Accepted paper:

Valuing failure in queer anthropology


Jacob Grice (University of Sydney)

Paper short abstract:

My fieldwork with Sydney's queer gaming communities was coloured by 'queer failure' (Halberstam 2011). I believe an understanding of queer failure, as an important part of queer life worlds and also as a paradigm in queer ethnography, could be useful in the process of evaluating queer anthropology.

Paper long abstract:

During my fieldwork, I witnessed participants creating spaces in which specific failures were both encouraged and required. Halberstam (2011) and Juul (2013) both speak about a similar phenomenon they term 'the art of failure'. The idea has many valid criticisms: Johnson (2015) critiques the ableism implicit within Halberstam's conclusion. They claim that there needs to be a more nuanced typology of failure that includes the distress caused by failure that isn't chosen (2015). My participants were aware of engaging within a system that operated against their interests. They gamed the system whenever they could, reinvented their games and their worlds in their own image. Their failures granted them authenticity and relatability with each other. But failure also resulted in constant instability. Operating against hegemonic structures is difficult in a place like Sydney. They railed against the regulated place they claimed their home had become, even as they continually reconfigured public and private spaces where they continued to gather. Researching queer communities in one's home town is an exercise in queer failure. Even now, in the writing process, I fail to represent them as the people I currently know them as. I propose queer failure as a different way to be self-reflexive in anthropology. Evaluating something, at the most basic level, is commonly seen as weighing up its successes and failures. In this paper I'd like to trouble that dichotomy, draw on stories from my fieldwork in Sydney's Queer Gaming Communities, and in turn, value failure in queer anthropology.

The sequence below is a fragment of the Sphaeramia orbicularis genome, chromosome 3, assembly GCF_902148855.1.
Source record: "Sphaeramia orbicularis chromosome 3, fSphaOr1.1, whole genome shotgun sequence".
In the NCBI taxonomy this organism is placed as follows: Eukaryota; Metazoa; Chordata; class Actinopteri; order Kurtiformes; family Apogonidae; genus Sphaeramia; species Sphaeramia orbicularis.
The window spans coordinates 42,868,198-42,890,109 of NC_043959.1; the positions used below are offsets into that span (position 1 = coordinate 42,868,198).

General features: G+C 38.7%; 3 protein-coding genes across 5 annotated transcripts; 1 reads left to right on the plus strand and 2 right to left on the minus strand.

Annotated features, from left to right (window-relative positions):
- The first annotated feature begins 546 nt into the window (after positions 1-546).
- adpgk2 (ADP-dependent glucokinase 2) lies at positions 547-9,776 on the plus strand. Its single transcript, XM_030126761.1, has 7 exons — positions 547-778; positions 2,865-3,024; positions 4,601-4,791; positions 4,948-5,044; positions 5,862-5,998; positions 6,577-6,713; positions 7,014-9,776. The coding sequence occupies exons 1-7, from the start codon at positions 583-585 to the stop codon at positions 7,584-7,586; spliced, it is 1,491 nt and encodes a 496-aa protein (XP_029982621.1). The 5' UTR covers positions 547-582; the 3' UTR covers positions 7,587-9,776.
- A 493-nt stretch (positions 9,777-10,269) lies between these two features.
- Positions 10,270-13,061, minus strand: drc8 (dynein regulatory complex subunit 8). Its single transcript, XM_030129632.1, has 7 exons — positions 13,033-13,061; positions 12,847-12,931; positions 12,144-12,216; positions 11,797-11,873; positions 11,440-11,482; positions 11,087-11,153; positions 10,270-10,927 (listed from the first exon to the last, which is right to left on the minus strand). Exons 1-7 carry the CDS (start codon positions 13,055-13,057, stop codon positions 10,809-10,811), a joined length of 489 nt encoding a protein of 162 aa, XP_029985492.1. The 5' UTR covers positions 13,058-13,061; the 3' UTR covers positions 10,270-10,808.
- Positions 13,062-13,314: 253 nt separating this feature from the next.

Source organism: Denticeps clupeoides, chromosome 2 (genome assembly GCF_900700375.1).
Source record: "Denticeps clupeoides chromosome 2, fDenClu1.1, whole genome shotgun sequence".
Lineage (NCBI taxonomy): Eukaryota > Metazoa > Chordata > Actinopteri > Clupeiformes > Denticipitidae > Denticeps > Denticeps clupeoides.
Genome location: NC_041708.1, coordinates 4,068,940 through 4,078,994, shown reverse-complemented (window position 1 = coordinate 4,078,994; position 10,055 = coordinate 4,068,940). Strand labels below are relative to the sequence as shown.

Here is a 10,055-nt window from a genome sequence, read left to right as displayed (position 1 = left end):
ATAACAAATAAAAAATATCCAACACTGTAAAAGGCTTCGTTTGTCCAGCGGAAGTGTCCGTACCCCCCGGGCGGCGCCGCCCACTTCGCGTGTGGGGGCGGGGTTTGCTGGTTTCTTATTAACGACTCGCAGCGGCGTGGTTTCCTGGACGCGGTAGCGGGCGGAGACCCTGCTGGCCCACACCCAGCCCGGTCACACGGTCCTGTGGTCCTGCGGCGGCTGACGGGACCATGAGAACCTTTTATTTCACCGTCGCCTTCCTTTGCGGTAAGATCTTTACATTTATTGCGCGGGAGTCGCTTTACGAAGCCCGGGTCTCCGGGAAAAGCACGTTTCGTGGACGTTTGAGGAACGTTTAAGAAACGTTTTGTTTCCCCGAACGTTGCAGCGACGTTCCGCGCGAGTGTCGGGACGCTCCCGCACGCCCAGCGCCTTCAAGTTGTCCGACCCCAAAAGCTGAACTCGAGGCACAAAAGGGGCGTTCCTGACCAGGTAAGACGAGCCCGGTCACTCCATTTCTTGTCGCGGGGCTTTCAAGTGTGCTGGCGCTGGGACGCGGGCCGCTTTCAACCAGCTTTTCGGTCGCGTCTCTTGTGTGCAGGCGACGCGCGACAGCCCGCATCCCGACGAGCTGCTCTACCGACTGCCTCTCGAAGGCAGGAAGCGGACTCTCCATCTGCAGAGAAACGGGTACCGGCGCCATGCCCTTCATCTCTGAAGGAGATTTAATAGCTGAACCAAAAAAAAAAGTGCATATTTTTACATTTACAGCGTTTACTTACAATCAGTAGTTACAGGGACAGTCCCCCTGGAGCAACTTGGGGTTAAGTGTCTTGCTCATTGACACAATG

panel P17
Gender, sexuality and beyond: valuing queer anthropology